Employment Practices – Part 2

A federal court in New York ruled that a denominational agency could not be sued for the sexual harassment of a church employee by two pastors.

Church Law and Tax2005-07-01

Employment practices – Part 2

Key point 8-08. Title VII of the Civil Rights Act of 1964 prohibits employers engaged in commerce and having at least 15 employees from discriminating in any employment decision on the basis of race, color, national origin, gender, or religion.
The Civil Rights Act of 1964

* A federal court in New York ruled that a denominational agency could not be sued for the sexual harassment of a church employee by two pastors because she was not an “employee” of the denomination. A woman (Ruth) was hired by a church to operate the parish office. Her responsibilities included maintaining finances, accounting of incoming money, banking deposits, managing financial reports, cutting payroll checks, paying monthly bills, scheduling church and community functions at the parish hall, addressing parishioners telephone inquiries, and preparing bulletins. In addition to these responsibilities, she worked closely with parishioners and their families for baptisms, funerals, weddings, and other services. A few years after Ruth was hired, the church’s senior pastor handed her a “floppy disk” and instructed her to print a letter that was contained on the disk. When she opened the disk she discovered that it contained pornographic images. When she asked the pastor why he gave her a disk with pornographic images, he allegedly responded, “What do you think?” Ruth told him that his behavior was unacceptable. Following this incident, Ruth claimed that the pastor increased his supervision over her, ridiculed her in front of others, accused her of incompetence for incorrect financial statements and the loss of a $25,000 donation check. Ruth also claimed that the church’s associate pastor sexually harassed her. She alleged that on several occasions when she was away from her office she returned to find the associate pastor in her office looking at pictures of nude men on her computer.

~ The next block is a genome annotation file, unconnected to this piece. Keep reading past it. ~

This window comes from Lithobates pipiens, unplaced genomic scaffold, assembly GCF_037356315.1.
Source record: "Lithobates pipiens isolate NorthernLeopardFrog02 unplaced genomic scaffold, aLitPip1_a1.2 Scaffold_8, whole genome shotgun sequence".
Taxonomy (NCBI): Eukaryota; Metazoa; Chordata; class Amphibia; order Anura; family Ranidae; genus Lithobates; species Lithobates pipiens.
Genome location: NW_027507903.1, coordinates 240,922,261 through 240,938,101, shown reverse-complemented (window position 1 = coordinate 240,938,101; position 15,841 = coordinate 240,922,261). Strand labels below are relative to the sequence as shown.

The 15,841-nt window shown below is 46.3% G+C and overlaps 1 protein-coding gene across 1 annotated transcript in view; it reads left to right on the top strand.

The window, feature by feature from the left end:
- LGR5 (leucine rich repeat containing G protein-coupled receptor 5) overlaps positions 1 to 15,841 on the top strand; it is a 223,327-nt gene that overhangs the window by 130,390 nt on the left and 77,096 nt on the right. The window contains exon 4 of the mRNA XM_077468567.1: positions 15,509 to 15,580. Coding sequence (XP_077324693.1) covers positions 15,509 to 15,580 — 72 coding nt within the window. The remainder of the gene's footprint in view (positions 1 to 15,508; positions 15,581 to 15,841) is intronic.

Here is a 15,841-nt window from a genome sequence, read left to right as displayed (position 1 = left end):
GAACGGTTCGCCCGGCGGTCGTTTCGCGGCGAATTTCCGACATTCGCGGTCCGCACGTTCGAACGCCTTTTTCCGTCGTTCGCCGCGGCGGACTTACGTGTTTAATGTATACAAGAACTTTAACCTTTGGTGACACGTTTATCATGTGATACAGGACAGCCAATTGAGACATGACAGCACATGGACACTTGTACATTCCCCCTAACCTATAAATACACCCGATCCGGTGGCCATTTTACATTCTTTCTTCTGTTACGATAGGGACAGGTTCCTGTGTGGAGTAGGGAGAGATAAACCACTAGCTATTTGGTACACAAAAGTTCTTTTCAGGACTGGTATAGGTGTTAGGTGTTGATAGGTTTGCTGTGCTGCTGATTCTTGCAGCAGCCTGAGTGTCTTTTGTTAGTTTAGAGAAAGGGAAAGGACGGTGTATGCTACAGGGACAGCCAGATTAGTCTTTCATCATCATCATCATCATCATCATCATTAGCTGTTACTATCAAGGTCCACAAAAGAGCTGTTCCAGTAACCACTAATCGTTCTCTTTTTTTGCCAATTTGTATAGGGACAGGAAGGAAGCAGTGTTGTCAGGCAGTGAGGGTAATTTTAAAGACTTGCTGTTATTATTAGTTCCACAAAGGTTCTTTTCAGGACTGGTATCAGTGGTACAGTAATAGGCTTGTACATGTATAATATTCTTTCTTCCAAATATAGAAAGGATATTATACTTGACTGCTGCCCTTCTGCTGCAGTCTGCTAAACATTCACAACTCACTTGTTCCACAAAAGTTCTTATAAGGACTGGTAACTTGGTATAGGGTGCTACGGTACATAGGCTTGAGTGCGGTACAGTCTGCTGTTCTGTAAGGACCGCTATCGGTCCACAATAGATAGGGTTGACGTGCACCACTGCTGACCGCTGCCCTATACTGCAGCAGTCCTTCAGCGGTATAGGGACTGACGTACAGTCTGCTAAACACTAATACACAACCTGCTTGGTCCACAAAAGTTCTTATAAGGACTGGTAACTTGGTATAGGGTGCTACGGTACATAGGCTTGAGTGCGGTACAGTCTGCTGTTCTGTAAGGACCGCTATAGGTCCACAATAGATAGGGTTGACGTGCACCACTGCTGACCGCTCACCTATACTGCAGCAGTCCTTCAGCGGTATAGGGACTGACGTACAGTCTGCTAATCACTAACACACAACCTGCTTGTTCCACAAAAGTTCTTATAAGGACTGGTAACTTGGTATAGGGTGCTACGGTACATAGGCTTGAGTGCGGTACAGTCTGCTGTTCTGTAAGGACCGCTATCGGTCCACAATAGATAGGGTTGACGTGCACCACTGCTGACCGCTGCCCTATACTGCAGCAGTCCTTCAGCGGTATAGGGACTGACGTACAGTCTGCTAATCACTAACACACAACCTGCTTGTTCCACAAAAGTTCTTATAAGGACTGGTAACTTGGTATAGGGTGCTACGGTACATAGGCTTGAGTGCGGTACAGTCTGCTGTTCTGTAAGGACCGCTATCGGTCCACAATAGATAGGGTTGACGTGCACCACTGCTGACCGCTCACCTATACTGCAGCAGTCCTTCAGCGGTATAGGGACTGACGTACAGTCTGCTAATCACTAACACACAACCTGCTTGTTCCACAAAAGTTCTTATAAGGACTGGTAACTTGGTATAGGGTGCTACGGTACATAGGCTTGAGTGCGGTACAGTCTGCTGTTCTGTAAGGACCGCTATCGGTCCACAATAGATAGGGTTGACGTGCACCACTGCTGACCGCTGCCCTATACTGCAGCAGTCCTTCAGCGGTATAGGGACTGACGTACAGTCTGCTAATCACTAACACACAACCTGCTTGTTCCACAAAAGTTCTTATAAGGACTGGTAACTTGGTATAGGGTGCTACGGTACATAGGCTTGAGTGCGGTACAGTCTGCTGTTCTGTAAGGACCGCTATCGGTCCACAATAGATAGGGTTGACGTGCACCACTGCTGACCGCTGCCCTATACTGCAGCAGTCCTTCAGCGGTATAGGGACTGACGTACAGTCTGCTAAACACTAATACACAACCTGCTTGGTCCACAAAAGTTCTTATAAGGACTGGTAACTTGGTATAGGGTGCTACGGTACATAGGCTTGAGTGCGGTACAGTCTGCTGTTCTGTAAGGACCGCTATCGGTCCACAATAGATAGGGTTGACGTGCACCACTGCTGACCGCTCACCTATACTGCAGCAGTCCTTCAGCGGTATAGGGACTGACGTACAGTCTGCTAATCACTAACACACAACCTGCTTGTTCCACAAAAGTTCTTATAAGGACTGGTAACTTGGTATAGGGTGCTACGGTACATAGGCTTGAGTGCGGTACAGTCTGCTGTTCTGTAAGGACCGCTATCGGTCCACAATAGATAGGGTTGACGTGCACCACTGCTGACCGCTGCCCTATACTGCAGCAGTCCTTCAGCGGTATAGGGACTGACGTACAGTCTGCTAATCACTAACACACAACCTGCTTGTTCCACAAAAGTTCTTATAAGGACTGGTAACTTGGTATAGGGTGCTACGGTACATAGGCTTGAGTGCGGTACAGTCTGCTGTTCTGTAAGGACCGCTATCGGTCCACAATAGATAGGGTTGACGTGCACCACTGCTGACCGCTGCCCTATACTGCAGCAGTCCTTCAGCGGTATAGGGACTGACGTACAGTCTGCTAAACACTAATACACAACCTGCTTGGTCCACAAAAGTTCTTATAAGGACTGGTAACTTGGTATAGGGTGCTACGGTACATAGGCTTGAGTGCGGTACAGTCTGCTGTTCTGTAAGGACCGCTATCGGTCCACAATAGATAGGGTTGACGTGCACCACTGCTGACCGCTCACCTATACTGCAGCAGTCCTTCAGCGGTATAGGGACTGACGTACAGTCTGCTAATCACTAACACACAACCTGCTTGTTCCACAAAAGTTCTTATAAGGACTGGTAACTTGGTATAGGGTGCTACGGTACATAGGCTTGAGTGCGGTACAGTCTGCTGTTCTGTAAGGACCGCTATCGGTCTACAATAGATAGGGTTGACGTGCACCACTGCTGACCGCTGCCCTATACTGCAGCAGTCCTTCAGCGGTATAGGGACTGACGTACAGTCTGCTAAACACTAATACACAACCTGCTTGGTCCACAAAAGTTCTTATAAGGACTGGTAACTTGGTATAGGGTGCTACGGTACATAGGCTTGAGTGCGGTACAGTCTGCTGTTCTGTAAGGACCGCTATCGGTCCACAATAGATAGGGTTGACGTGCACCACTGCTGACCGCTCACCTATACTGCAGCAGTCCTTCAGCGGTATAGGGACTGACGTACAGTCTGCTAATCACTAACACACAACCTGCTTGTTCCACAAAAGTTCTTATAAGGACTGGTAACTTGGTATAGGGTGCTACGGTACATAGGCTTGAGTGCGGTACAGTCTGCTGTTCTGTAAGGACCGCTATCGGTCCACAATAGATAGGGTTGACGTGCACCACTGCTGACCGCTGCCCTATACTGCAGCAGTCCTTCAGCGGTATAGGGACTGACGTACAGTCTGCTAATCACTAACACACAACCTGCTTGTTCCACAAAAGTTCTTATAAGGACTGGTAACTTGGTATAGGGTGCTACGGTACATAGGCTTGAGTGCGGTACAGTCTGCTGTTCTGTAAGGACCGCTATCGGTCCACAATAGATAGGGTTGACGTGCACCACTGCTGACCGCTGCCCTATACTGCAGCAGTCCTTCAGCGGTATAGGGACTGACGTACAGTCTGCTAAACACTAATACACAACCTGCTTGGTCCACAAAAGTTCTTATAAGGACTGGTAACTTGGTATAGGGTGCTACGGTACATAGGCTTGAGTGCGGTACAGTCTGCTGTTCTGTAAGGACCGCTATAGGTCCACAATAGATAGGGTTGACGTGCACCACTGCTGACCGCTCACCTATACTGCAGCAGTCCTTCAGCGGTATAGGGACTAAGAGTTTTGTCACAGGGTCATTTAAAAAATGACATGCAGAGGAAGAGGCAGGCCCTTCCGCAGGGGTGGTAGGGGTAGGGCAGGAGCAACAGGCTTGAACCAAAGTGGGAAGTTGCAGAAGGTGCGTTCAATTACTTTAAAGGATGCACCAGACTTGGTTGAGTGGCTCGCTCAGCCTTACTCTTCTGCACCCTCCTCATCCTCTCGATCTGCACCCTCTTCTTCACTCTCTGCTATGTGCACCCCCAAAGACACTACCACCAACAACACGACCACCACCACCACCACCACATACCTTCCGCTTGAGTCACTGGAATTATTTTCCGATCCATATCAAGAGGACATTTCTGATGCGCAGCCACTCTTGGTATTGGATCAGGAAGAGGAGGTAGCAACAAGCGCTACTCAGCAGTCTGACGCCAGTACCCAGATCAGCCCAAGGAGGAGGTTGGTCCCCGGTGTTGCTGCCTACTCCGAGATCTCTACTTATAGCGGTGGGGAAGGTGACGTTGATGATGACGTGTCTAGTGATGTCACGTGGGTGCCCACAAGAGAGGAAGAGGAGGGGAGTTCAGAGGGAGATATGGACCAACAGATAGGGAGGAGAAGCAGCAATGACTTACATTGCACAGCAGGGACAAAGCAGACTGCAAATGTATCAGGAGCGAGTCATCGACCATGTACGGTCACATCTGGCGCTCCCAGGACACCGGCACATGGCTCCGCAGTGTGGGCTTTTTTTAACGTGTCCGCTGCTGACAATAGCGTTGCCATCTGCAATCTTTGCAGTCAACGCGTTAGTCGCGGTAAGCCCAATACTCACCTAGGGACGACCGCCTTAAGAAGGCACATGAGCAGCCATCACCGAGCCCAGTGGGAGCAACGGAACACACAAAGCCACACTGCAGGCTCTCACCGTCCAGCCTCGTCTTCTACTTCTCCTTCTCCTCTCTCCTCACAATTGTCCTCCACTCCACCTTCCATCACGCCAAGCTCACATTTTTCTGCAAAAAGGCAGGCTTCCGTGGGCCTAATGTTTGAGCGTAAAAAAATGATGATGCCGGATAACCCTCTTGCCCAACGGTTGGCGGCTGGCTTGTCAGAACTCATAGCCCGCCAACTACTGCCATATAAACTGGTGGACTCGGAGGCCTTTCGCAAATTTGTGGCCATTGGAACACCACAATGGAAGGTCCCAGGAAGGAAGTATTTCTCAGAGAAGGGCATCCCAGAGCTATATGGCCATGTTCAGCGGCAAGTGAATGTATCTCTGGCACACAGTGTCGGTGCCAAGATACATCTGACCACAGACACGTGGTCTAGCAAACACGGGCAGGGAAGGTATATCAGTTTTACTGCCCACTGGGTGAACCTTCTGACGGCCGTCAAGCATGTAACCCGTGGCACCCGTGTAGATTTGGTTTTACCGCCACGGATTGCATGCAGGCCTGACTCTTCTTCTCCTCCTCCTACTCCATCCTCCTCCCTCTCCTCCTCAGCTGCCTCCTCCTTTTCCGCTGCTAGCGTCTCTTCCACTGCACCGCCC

Ruth reported the actions of both pastors to the church’s business administrator, who recommended that Ruth contact a denominational office (regional church) for assistance. A denominational official went to great lengths to resolve her complaints, but was unsuccessful in doing so. As a result, Ruth sued the regional church for sexual harassment and sex discrimination in violation of Title VII of the Civil Rights Act of 1964. Title VII prohibits employers having at least 15 employees and engaged in interstate commerce from discriminating in employment decisions on the basis of race, color, national origin, sex, or religion. The law defines “sex” to include sexual harassment. The court dismissed Ruth’s claims on the ground that the regional church was not her “employer.” It noted that “the question of whether someone is or is not an employee under Title VII usually turns on whether he or she has received direct or indirect remuneration from the alleged employer.” And, “the remuneration may be in the form of a salary or consist of substantial benefits not merely incidental to the activity performed.” The court concluded that Ruth was not an employee of the regional church under this test, and as a result could not sue the regional church for a violation of Title VII. Krasner v. Episcopal Diocese, 328 F.Supp.2d 367 (E.D.N.Y. 2004).

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